- OC Weekly - https://ocweekly.com -

JG Thirlwell Evolves From Foetus to Full Grown Genius at National Sawdust

JG Thirlwell (Credit: Dick Slaughter)

In my ongoing series of concerts and events that have little or nothing to do with Orange County, I bring you an evening in Brooklyn with composer, musical pioneer and personal hero JG Thirlwell, who performed his second sold-out show at the National Sawdust on March 1st.

I was first exposed to JG Thirlwell–performing as Foetus with the American release of his album Hole in 1984 when I was 16. That album felt like exposure–something elemental and dangerous that rubbed my skin raw. It wasn’t like anything I had ever heard before. When I heard the lyrics “You’ve got Foetus on your breath” together with “supercalifragilistic-sadomasochism” on the bonus EP  in the song “Wash It All Off” I was addicted. The next day, I frantically made the 13-mile trek on my bike to Zed’s records (RIP) in Long Beach, who said they had one remaining copy of Foetus Art Terrorism and would hold it for me. That journey was repeated several times over the years until Zed’s closed.

Credit: Dick Slaughter

One of the exciting and maddening things about JG Thirlwell is his defiance towards easy categorization, or even just one goddamned name. He’s released albums and performed as Clint Ruin, Frank Want, Foetus, DJ Otefsu, Wiseblood, Steroid Maximus, Manorexia, etc., etc. sometimes at record stores, his music would be filed more than once under different names. He’s mastered savage disco death rock, bombastic big band, and exquisite orchestral compositions. Currently, he scores the music for the Venture Brothers and Archer. And the astounding thing is that with each name change, each new project, every incarnation, he manages to sound utterly new. Compound that with the fact that Thirlwell had not performed as Foetus in over 15 years made this event all the more extraordinary.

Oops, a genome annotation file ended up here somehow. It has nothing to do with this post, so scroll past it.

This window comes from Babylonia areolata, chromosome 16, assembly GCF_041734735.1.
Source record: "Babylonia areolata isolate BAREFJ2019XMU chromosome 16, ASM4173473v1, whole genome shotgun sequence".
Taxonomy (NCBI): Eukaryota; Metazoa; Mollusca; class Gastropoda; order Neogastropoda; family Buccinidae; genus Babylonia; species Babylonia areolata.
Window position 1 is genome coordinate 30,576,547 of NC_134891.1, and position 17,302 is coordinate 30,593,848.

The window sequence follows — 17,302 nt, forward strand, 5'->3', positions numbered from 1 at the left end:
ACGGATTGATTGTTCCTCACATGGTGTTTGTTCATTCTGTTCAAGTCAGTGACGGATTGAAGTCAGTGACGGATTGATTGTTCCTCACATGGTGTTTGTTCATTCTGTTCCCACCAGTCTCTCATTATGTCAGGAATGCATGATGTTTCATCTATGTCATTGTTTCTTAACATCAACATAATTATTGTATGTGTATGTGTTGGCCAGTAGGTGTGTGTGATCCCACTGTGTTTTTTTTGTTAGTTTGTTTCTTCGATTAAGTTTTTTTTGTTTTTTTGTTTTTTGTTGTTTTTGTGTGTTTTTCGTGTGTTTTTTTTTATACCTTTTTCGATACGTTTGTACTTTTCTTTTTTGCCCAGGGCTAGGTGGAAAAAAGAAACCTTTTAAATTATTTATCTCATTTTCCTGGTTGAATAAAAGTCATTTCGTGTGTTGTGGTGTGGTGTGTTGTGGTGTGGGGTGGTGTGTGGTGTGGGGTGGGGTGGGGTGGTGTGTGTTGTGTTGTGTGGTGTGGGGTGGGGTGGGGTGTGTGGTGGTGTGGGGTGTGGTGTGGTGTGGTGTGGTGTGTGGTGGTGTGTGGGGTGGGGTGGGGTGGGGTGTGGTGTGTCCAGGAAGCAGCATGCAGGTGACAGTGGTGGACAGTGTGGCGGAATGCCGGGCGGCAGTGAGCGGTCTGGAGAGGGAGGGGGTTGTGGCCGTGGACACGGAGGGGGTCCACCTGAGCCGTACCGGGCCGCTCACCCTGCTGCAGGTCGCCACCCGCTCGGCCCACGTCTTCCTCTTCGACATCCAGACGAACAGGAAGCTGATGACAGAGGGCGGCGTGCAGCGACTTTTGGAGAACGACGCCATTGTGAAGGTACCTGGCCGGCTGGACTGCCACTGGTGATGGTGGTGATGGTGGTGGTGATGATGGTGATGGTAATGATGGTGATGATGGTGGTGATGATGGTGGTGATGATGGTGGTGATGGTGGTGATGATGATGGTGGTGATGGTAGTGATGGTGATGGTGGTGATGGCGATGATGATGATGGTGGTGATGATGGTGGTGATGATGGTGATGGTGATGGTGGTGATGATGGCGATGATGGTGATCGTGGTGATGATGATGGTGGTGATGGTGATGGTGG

So, of course, I would drop everything and fly to the opposite coast to catch the man performing simply as JG Thirlwell.  I stood in line outside the venue shivering in the cold with other fans from all over the country, where we compared Foetus shirts and conversion experiences. We were ushered into a space both intimate and grand, where most seats were mere feet away from the stage. Without any real pomp or ceremony, the performers took quietly to their places: Simon Hanes on bass and acoustic guitar, Leah Asher on violin and viola, pianist Evan Allen, Mia Theodoratus playing the harp and Pete Moffet on drums. This was obviously a departure from the time I saw Foetus at the Roxy complete with freshly butchered pig heads adorning the stage.

 

Credit: Dick Slaughter

JGT slipped on stage, an ethereal presence in all white. A guy behind me murmured that he looked the same as he did 20 years ago, and it’s true. I bet there is a painting in a Brooklyn basement that is doing the aging for him.

The songs performed were familiar–but what I experienced as brutal screeds of somewhat satanic genius became transformed in that space as something else entirely: music of shocking delicacy and dark beauty. As promised, the set was taken from the Foetus and Wiseblood catalogs featuring classics like “I’ll Meet You in Poland, Baby” and “Someone Drowned in My Pool” with the songs reworked by Simon Hanes and Thirlwell into chamber arrangements for the ensemble of classically trained musicians.

Credit: Dick Slaughter

In earlier days, Thirwell played every instrument, would craft all the arrangements, and sing over a tape or have a backing band. But this manifestation of his work was even more spectacular than a grandiose rock and roll show.  It felt rare and personal and reminded me of how awestruck I felt the first time I heard these songs alone in my room as a teenager. And when JGT crooned “Throne of Agony” like he was channeling Frank Sinatra from Hell, the faces in the audience and on the stage mirrored mine–that feeling of gobsmacked wonder.